Our sense of self develops during childhood when there is a heavy dependence on our parents to take care of us and help us navigate the world. In healthy homes, a parent’s love, time, and attention goes to nurturing a child. Nurturing involves not just providing food and a roof over the child’s head, but also emotional, psychological, and spiritual sustenance. When the child is ready for separation-individuation, a normal developmental stage in adolescence, the teenager healthily begins to separate themselves from their parents; the teenager will still rely on their parents for help but begins to emerge as his or her own individual.

When a child from a home with inadequate nurturing hits adolescence, they also begin to separate but find themselves lost. This is because their parents did not bolster them with the adequate nourishment and care to know who they are as an individual apart from their caregivers. If you have ever planted a sapling or young plant in a pot in your home to make it stronger before planting outside, the concept is the same for children. The sapling will not survive outside because it has to grow in a safe environment first to be made strong enough to withstand the harsh elements to come. Teenagers from unhealthy homes oftentimes have inadequate strength to successfully navigate stressors outside the home, making them much more prone to anxiety, depression, and unhealthy relationships.

Developing a strong sense of self and self-esteem can take a lot of work but it ultimately starts with many intentional and incremental steps in recognizing yourself as a person worthy of respect, dignity, and love. Sometimes Muslims shy away from self-esteem work because they feel it will breed arrogance; however, healthy self-esteem is not about putting oneself on a pedestal and glorifying oneself—it’s about acknowledging blessings Allah has given you and striving to be the best version of yourself.

Start this invaluable work by doing an honest but kind inventory of your positive and negative attributes. Reflect on unique gifts, talents, and strengths that Allah has blessed you with. If you struggle with finding good personal attributes, ask a trusted friend, teacher, or family member to assist you. Making a list of negative qualities sounds counterintuitive to working on your self-esteem, but this is only true if you have no intention of working on those qualities. Taking your negative qualities and turning them into goals for change can be a great way to improve yourself, which will not only make you a better person but increase your self-esteem in the long-term. Allah has created you individually and put you on earth for a reason which means you have a purpose. Take your qualities and fine-tune them to create a life both you and Allah can be pleased with and make the world a better place.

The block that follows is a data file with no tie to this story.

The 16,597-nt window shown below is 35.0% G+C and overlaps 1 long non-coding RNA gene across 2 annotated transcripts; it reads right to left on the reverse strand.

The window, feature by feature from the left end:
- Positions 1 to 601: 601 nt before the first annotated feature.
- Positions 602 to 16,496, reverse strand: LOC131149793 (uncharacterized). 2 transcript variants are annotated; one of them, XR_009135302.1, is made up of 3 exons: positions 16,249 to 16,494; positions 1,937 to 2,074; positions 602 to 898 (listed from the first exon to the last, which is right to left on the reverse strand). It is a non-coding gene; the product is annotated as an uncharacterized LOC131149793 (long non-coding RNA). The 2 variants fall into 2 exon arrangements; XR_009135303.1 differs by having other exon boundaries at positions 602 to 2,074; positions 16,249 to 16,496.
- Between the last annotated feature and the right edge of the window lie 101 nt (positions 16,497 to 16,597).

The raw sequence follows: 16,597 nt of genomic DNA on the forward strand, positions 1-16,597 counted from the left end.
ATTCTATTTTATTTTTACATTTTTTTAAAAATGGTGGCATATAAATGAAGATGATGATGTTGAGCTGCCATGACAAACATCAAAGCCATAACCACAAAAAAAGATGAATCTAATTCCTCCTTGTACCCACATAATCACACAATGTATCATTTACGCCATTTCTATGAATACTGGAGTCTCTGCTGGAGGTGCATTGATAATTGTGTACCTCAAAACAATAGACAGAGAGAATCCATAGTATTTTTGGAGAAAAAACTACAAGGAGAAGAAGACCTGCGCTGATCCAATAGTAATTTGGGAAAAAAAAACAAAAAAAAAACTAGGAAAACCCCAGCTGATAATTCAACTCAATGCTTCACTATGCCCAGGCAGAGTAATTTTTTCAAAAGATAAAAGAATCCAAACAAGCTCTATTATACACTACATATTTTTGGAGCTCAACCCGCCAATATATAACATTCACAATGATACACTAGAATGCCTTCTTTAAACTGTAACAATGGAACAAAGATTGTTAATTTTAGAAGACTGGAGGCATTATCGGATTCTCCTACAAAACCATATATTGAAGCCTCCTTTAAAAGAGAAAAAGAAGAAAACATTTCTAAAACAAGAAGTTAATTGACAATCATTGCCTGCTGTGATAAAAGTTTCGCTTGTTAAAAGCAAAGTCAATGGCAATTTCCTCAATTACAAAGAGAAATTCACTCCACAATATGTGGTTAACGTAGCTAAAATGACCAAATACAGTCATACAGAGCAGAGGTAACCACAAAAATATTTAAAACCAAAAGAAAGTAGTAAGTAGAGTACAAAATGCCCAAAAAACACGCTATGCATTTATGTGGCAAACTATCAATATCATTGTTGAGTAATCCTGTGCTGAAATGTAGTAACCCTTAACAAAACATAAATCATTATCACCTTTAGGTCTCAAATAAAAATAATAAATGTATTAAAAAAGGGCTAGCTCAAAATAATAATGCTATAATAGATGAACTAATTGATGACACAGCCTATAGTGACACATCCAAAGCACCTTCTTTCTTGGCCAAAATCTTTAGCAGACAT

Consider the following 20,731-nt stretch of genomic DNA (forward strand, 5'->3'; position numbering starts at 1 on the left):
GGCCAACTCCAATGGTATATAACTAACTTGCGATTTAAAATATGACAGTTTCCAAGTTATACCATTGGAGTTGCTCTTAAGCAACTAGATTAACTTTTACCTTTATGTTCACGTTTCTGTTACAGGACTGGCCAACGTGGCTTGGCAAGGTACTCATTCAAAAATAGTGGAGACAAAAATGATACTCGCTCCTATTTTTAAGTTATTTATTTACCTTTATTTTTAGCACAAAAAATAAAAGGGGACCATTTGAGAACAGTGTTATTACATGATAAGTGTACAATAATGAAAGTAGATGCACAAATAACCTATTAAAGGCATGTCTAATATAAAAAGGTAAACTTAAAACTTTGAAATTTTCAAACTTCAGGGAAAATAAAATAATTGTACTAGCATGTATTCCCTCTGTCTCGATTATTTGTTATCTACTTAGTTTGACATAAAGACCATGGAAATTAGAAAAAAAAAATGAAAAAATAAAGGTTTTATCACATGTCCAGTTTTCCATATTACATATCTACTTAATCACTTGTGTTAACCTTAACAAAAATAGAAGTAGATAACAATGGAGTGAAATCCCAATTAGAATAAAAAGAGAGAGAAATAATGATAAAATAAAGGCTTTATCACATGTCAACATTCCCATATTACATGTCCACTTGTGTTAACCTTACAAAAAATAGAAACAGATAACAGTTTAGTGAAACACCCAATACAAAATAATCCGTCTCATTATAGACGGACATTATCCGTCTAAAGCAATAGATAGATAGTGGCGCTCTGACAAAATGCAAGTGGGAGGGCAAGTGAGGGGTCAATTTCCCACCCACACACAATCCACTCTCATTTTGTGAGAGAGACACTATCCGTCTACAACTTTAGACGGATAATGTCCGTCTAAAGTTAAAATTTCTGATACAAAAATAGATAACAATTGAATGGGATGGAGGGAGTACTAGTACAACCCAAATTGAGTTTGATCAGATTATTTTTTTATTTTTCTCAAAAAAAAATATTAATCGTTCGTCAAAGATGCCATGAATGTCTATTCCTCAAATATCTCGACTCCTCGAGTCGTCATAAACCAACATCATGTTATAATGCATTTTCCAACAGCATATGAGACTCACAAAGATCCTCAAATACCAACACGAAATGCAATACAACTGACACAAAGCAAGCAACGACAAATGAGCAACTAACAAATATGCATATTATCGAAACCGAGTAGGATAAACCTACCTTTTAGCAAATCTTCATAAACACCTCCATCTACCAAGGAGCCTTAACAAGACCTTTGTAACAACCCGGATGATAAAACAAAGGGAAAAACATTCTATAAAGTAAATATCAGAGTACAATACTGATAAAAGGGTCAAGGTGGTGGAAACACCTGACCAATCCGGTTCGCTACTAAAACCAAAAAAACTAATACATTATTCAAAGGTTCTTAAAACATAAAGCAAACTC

II. Transforming how you relate to others

The weaker the sense of self is, the more likely an individual will cling to relationships and find little meaning outside them because the connection to others makes them feel complete and whole. It’s completely healthy, natural, and necessary to our existence and wellbeing to be connected to others, but when a person can’t function or find meaning in life outside of relationships this can be problematic. You can see this in people who jump from marriage to marriage because they can’t tolerate the idea of being alone, a woman who completely puts her life on hold while she searches for a husband or a person who completely falls apart whenever they have a spat with friends or family members. When a person with no sense of self latches onto someone who appears to have the characteristics they lack (like bravery, intellect, spiritual devotion, etc.), that gives them a false sense of security; however, once that person leaves, the emptiness returns with a vengeance because now the hollowness is magnified by feelings of abandonment.